when shopping isn’t enough

there are moments when i lose myself – become lost in who and where i imagine i should be.  sometimes, my vivid imagination propels me to do useful things, like my ph.d for example, but other times my imagination has me convinced that everyone else’s life is better than mine. that is precisely when i feel lost. it’s also usually when i begin to want things instead of treasuring the things, people, and experiences that shape my everyday life.

i’ve been lost lately. caught up in a tailspin. thankfully, a few weeks ago the wind began to die down and now i can feel my feet gently, firmly touching the ground again; i’m sharing meaningful words with loved ones instead of shopping online in fits of retail therapy.  finding myself anew – mother of two, wife, friend, sister, artist, scholar.  i am simplifying my life. and that includes returning the pair of gorgeous boots i bought online without ever figuring out how i’d pay for them.

aug 23 2013

okay, i didn’t buy these but could you imagine…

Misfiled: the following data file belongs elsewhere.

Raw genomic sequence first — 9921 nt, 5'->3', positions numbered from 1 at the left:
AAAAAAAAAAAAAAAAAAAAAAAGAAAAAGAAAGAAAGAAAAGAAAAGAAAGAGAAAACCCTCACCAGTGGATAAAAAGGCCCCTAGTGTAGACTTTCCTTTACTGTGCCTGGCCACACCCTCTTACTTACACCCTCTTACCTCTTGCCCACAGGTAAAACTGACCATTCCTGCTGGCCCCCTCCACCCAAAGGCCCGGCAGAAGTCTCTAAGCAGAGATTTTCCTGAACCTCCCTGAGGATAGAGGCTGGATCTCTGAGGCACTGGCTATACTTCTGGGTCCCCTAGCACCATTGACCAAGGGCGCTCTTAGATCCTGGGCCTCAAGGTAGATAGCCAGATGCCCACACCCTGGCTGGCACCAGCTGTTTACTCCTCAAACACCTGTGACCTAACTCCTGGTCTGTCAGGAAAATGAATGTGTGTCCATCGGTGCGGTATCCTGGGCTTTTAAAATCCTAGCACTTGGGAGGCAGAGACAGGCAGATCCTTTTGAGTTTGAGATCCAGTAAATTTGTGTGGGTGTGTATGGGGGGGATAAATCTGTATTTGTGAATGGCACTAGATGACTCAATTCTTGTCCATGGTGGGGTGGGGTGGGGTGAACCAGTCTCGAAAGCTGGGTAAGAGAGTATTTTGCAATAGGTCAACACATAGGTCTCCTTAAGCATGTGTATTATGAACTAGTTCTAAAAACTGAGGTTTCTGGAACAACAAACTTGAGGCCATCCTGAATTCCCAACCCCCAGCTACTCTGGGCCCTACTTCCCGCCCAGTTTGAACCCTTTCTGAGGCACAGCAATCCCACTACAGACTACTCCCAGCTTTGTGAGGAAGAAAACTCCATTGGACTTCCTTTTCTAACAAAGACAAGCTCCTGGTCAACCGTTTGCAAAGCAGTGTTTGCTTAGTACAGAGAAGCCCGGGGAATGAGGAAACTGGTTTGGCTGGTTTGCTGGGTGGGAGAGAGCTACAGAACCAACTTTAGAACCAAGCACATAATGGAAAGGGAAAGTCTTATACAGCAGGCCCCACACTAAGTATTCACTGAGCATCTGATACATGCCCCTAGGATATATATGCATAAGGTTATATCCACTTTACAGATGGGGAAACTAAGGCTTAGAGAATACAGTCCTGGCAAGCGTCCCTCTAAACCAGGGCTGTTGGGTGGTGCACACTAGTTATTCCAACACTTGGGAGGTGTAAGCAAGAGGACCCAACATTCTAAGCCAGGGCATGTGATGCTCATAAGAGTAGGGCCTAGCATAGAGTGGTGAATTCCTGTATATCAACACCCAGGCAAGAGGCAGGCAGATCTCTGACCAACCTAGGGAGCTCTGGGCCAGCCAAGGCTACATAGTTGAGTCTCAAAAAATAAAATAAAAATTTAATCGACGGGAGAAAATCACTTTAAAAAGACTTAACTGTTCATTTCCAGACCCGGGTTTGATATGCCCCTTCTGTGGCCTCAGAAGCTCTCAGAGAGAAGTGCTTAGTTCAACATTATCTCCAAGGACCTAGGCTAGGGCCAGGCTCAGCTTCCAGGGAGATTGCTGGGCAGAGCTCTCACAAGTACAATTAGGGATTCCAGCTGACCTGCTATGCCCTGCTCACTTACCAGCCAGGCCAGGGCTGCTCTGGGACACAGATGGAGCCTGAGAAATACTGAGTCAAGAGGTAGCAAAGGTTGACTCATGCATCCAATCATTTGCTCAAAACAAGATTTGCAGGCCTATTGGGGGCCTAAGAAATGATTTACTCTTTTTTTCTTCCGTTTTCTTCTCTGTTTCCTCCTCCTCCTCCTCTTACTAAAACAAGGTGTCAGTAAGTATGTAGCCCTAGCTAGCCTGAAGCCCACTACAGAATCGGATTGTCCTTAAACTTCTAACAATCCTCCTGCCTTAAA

so yes

life is good

and so are lenient return policies.

xxo,

nkm_flower

 

 

domestic disorder

As I type this, my four-month-old son is learning an invaluable lesson – how to put himself back to sleep.  One of the consequences of this lesson?  It’s 3:13 am and he’s crying.  This is day nine of sleep training, a process in which caregivers attempt the seemingly innocuous task of teaching children to self-soothe (which means put themselves back to sleep).  But sleep training is no different than most things associated with parenting.  As I said in my TEDx talk, I’m learning that parenting has little to do with the child and a whole lot to do with the parent.  My son expressed no desire to learn to self-soothe.  He seems quite content to be nursed, rocked or held until he falls asleep. This sleep training bonanza is unequivocally for me.  I desperately need to sleep through the night again and that is only possible if he’s sleeping too.

My son is still crying and I am still tired.

Years ago I heard a man say in an interview that being a father meant accepting that he would fail every single day.  Being a mother has required me to accept that too.